A large section of this series focuses on Schwimmer's relationship with Henry Ford. In the years following the Ford Peace Expedition, many in the American media blamed Schwimmer for Henry Ford's increasingly vocal anti-Semitism. The materials she collected on Ford largely focus on her attempts to contact him in later years, requesting that he publicly exonerate her of any responsibility for his views. Arranged in this series are publications which examine his anti-Semitism. Also included are materials collected and produced by Schwimmer in an apparent attempt to prove Ford's involvement in anti-Semitic organizations, through his association with W.J. Cameron of the Anglo-Saxon Federation of America.
Researchers are advised that the name "Elaine G. Sanders," featured in the files on Edith Wynner and Georgia Lloyd's attempts to contact Ford, is a pseudonym for Edith Wynner. The papers related to Fred Marvin, Executive Director of the anti-Communist patriotic society Key Men of America, and editor-in-chief of the New York Commercial, pertain to a pamphlet he published in 1926, "Ye Shall Know the Truth." The publication attacked pacifists, socialists and other "radicals," labeling them as anti-American. Publication of the pamphlet, which was particularly scathing about Schwimmer, led her to sue for libel, primarily based on her assertion that the charges of Communism were patently false. The verdict was found in her favor.
Schwimmer's case against Upton Sinclair and William Fox was based on their portrayal of her in the book Upton Sinclair Presents William Fox. In the book, for which Sinclair interviewed Fox regarding his interactions with Henry Ford, Fox claimed the Ford Peace Expedition was an advertising gimmick to sell more cars. Incensed at Fox's insinuation that she had reported this fact to him, Schwimmer wrote to Sinclair. Despite several exchanges in which she requested he retract his statements, the book remained in its original state and she filed suit. In an ironic twist, correspondence in this series indicates that during the Marvin case, Sinclair himself referred Schwimmer to the attorney whom she would later hire to sue him as well. Her suit, however, was not successful.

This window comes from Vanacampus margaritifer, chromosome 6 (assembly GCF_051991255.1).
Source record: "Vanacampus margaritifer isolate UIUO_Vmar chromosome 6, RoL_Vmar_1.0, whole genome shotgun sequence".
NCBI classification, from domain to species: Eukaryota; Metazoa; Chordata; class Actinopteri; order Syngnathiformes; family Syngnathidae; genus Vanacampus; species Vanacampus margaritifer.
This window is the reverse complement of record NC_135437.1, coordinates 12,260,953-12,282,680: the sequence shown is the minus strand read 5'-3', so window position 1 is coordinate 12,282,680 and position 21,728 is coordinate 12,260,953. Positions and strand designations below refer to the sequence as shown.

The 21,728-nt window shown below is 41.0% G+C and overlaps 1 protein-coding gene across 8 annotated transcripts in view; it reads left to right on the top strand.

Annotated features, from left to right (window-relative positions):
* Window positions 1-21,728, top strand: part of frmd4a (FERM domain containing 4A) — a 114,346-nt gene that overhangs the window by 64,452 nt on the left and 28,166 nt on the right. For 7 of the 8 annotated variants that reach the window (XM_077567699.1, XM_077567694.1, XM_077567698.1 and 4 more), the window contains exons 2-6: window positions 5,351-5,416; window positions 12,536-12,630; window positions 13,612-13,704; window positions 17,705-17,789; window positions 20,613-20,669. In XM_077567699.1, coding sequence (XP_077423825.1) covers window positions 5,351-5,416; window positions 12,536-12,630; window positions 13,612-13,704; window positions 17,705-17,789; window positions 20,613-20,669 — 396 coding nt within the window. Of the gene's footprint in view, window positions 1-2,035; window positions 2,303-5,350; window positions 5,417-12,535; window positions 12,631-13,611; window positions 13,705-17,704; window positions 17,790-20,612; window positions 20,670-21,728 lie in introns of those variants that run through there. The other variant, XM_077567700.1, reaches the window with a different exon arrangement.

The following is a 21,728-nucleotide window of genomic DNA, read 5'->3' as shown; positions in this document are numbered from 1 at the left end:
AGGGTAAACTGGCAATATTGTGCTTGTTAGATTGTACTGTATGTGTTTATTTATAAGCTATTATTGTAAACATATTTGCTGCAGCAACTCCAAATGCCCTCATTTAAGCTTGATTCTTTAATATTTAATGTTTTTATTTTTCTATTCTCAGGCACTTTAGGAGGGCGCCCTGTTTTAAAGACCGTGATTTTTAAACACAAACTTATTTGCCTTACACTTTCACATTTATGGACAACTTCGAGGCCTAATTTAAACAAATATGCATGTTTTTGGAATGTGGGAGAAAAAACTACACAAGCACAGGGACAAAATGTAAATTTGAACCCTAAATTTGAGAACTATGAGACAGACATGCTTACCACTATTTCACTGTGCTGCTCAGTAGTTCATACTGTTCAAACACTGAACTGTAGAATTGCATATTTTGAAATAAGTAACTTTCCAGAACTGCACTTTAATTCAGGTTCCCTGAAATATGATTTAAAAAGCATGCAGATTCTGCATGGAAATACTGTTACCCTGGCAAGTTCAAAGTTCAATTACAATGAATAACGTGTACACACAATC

Materials in this series include correspondence, research notes, case filings and briefs, copies of Marvin's and Sinclair's publications (including evidence of their published attacks), texts of lectures and "daily data sheets" of the Key Men of America, newspaper clippings, and other printed matter. Prominent correspondents include Roger Baldwin, Carrie Chapman Catt, Freda Kirchwey, Arthur Garfield Hays, Olive Rabe, Lola Maverick Lloyd, Fred Marvin, Alice Park, Romain Rolland, and Upton Sinclair.
- 1919-1981, n.d.4 boxes
Compiled by Edith Wynner, this series documents Schwimmer's naturalization attempts, the U.S. Supreme Court case United States v Schwimmer, her interest in the naturalization cases of others, and her efforts on behalf of European refugees from World War II. Records related to the case United States v Schwimmer document her application and rejection for citizenship, subsequent court case and appeal, and her ongoing conceptualization of the issue up until the time of her death.
Materials consist of correspondence; annotated copies of transcripts, briefs and other documents relevant to her case; naturalization petitions and related documents; Schwimmer's own trial notes; papers related to her compliance with alien registration requirements in the early 1940s; and one folder of letters exchanged with Justices Oliver Wendell Holmes, Jr. and Felix Frankfurter. Also present are copies of printed matter citing the Schwimmer case as precedent or mentioning Rosika Schwimmer, miscellaneous newspaper clippings, and a subject file on Justice Holmes. A fair amount of the correspondence in this series appears to be duplicate copies of letters housed in Series I. Correspondence, although the Holmes letters are present in the original.
Papers related to the questions of naturalization and the citizenship difficulties of others include a file on Rebecca Shelley, and a miscellaneous file containing correspondence on several other cases, many of which are related to conscientious objectors and citizenship.
The papers of Olive Rabe and the Griffin-O'Day Bill Committee, originally arranged with these materials, were deemed to constitute distinct collections and have been removed from Rosika Schwimmer's papers. For further information on these and other Schwimmer-Lloyd collections, please see the Schwimmer-Lloyd Collection finding aid.